Baa, lamb. Be it braised or grilled, a chop or the whole rack, there’s just something springy about lamb, something that speaks to a certain occasion. But who really needs a special occasion to enjoy a good food in Charleston? With the way things are looking in the city’s restaurant scene, clearly no one in this town needs a specific reason to get a great meal. But if you really need motive to munch this weekend, just call it lamb-a-palooza and check out what some of the city’s chefs are doing with the meaty treat.

You’re sure to encounter lamb on the menu at any restaurant claiming to specialize in Mediterranean fare and Lana on Rutledge Avenue is no exception. Chef John Ondo’s lamb spanakopita appetizer is a menu favorite, a staple of the restaurant since it opened seven years ago. The traditional Greek spanakopita is a combination of ground lamb, spinach, and creamy feta cheese wrapped in flaky phyllo dough and served with tangy tzatziki and a tomato-mint relish ($9.50). For lunching on lamb, try the lamb kefta, a similar but more substantial dish offered only on Lana’s lunch menu. The seared ground lamb is served with tomatoes, cucumber, tabouleh salad, and tzatziki for a decidedly Mediterranean meal ($11.50).

Chef Craig Deihl of Cypress is offering two ways to enjoy lamb, plating up a grilled leg of lamb as well as a rack of lamb for sharing. The grilled leg of lamb is sourced from Border Springs Farm in Virginia and is served with a smoked lamb jam, escarole, garlic, and turnips ($34). Recommended under the “table presentations for two” section of the menu, the rack of lamb is garlic and herb-rubbed and accompanied by a parmesan potato gratin, greens beans, and balsamic lamb reduction ($45 per person).

Sean Brock at McCrady’s is also sourcing his lamb from Border Springs, which raises a breed of Katahdin lamb known for its mild flavor. Not letting a part of the delicacy go to waste, Brock is offering a trio of Katahdin lamb, serving the loin grilled, while braising the neck and leg pressed together in a pan. The lamb is finished with Anson Mills purple cape beans tossed in butter and herbs, black trumpet mushrooms, wild Greenbriar shoots, and a green garlic puree from Ambrose Farms ($35).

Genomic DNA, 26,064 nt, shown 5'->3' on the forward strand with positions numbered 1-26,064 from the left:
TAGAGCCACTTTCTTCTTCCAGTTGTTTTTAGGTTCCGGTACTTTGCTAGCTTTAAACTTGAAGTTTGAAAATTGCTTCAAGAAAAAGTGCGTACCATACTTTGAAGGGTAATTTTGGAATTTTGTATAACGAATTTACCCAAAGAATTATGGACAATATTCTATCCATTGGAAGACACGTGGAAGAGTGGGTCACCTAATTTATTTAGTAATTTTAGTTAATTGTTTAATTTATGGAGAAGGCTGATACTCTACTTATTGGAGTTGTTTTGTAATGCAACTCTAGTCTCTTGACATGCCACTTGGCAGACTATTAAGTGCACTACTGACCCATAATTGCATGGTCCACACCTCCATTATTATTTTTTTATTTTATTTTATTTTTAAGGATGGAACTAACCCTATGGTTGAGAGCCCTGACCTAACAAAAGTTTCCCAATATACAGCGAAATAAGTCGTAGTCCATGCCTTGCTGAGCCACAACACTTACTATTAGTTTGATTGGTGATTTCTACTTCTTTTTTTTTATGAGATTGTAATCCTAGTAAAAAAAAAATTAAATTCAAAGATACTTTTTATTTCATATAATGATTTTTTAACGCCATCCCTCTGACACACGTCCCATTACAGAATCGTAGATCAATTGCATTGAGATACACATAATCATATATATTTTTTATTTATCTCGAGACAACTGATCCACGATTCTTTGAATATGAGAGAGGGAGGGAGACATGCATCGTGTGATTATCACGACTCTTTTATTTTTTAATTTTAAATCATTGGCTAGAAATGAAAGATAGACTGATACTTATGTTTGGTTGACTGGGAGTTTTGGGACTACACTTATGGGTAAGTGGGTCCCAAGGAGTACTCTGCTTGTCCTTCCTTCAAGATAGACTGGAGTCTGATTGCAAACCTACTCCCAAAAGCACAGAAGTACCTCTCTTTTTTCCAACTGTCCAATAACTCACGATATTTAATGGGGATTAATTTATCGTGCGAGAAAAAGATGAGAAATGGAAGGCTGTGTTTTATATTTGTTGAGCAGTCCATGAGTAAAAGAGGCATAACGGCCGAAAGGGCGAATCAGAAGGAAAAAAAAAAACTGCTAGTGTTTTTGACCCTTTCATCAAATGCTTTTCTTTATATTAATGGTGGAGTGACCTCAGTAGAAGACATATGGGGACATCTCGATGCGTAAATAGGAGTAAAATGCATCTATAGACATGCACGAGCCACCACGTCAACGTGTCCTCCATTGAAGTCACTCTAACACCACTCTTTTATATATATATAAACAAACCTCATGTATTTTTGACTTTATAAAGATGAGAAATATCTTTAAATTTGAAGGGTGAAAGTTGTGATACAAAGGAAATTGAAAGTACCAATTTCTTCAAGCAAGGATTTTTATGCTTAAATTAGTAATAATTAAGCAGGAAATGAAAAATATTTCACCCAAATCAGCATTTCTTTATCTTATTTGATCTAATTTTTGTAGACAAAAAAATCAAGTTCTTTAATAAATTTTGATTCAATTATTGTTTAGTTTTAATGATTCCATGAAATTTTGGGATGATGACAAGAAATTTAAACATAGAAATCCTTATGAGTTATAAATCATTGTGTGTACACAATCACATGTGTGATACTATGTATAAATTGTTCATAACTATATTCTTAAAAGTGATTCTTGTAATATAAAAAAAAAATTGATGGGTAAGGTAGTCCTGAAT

At Eurasia Café and Wine Bar, Chef Meredith Adams is putting her lamb in between two buns with a Mediterranean lamb burger with goat cheese. The house-ground lamb is pan seared and topped with romaine, tomatoes, cucumber, kalamata olives, red onion, and carrot, all tossed in a creamy, cumin-dill dressing. This Greek-salad like topping is finished off with a helping of creamy goat cheese, all sandwiched between a toasted brioche bun ($13).

For a heaping helping of lamb, head over to Mt. Pleasant where the folks at Graze are serving up lamb belly cassoulet. The belly is seared off with a traditional French garlic sausage and cooked down in red wine with a veal demi-glace. The meat, cannelini beans, herbs, and roasted winter root vegetables like carrots, onions, parsnips, rutabagas, and sweet potatoes are cooked for four hours before being topped with a parmesan panko breadcrumb crust ($18).

Downtown at 39 Rue de Jean on John Street, the French brasserie has a classic braised lamb shank served with brandied figs and roasted parsnips ($26.99).

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